Gretchen Lidicker puts a lifestyle spin on the world of CBD as the author draws on the “knowledge of leaders in the health and wellness world” to explain why CBD has become a top beauty and wellness trend for top athletes and celebrities. The book also includes recipes and recommendations for how to choose a top-quality CBD product.
This travel-friendly roll-on is packed with CBD and fragrant essential oils, including lavender, bergamot, and chamomile, for an easy de-stress quick fix. The result? “That elusive feeling of wakeful calm,” reads the Sagely Naturals website.
With this book, CBD is explained from A to Z and breaks down the good, bad, and ugly of a fledgling industry that is poised for rapid growth. CBD: 101 Things You Need to Know About CBD Oil covers what it is, why people take it, who it’s for (and who it isn’t for), its myriad forms, and more.
Lord Jones’ High CBD Formula Body Oil combines CBD with organic avocado, jojoba and safflower oils for smooth, hydrated skin. Each bottle has 100mg of CBD.
Charlotte’s Web’s Extra Strength Capsules feature 25 mg of CBD per capsule. The website offers capsules as a convenient and precise way to take CBD—on the go, stash them in your gym bag, pocket, etc.
One editor explains how she took CBD oil every day for a week to help her anxiety, plus the difference between CBD and weed. Learn more here.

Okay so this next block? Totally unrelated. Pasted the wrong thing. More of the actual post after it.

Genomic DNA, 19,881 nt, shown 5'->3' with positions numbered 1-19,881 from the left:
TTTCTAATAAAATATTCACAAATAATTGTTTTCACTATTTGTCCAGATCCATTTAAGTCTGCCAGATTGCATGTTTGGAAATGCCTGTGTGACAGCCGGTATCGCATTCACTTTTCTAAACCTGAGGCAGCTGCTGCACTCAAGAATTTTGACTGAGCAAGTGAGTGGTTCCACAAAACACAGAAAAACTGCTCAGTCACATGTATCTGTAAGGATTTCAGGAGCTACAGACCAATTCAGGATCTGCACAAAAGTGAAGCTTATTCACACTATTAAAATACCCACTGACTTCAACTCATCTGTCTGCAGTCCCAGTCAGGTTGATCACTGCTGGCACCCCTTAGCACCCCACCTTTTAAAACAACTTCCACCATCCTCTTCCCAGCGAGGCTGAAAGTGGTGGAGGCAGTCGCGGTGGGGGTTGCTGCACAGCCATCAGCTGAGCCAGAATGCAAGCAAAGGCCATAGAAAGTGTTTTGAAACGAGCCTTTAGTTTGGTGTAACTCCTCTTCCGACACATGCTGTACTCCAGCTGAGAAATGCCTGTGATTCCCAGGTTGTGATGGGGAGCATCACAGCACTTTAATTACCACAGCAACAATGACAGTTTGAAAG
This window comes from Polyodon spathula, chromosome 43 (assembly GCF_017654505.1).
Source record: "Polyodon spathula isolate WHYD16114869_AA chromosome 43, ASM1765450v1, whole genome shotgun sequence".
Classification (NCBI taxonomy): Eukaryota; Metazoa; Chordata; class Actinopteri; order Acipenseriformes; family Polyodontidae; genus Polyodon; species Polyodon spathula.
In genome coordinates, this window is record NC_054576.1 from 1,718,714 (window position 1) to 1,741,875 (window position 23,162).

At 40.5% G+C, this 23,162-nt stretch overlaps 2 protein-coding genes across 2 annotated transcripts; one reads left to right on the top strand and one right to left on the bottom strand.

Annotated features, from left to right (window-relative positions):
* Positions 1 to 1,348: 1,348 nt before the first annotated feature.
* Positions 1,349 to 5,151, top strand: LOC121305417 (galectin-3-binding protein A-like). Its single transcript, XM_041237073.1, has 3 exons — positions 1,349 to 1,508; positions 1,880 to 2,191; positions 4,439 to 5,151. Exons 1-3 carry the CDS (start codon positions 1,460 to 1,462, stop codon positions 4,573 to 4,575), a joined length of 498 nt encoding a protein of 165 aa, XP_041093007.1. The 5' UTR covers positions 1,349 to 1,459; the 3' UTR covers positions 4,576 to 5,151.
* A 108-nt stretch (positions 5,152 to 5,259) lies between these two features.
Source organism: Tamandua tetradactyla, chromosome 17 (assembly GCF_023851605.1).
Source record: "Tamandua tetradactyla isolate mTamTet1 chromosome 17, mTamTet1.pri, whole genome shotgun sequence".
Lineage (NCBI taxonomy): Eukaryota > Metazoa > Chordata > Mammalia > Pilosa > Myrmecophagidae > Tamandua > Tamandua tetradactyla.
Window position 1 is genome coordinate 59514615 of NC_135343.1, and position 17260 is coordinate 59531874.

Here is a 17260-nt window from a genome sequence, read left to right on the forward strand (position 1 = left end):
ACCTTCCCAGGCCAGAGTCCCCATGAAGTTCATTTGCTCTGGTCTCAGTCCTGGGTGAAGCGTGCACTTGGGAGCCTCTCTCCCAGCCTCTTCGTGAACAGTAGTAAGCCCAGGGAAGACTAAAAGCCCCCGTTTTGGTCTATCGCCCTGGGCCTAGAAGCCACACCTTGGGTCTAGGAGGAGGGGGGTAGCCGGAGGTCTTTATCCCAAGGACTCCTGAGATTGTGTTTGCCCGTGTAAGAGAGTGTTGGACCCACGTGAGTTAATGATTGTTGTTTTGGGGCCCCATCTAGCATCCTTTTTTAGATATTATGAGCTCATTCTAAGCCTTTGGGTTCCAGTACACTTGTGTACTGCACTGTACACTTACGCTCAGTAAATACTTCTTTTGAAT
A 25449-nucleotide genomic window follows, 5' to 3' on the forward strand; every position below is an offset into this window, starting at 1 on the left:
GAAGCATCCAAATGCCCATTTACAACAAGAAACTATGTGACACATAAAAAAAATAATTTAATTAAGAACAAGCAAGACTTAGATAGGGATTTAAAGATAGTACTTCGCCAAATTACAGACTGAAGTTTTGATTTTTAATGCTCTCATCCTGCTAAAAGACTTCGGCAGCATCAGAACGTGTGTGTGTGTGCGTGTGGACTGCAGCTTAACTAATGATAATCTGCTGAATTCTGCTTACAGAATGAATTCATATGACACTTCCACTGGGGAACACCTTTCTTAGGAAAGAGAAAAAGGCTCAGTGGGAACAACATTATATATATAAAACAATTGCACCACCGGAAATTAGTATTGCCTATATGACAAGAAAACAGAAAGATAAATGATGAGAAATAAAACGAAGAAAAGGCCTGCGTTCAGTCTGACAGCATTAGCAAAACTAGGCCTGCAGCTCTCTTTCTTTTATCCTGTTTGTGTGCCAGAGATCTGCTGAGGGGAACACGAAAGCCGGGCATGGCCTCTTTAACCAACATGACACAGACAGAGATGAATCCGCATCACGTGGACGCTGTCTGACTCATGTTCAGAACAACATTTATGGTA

Can You Get High from CBD or CBD Oil?
Cannabidiol (CBD) is a cannabinoid, a type of natural compound found in cannabis and hemp.
It’s one of hundreds of compounds in these plants, but it’s received more attention lately as changes to state and federal laws have led to a rise in the production of CBD-infused products.
Another well-known cannabinoid is tetrahydrocannabinol (THC). This compound is known for its psychoactive effects when consumed with cannabis, or marijuana.
THC produces what many consider a “high,” or an altered state characterized by euphoria, pleasure, or heightened sensory perception.
CBD doesn’t cause a high like THC.
CBD does have some positive health benefits, like helping people with anxiety and depression. If you’re seeking out CBD as a means to get high, you won’t experience that.
Both THC and CBD naturally occur in cannabis plants. CBD can be isolated from the cannabis plant and the THC compound. People infuse CBD into tinctures, oils, edibles, and other products without the high-inducing THC.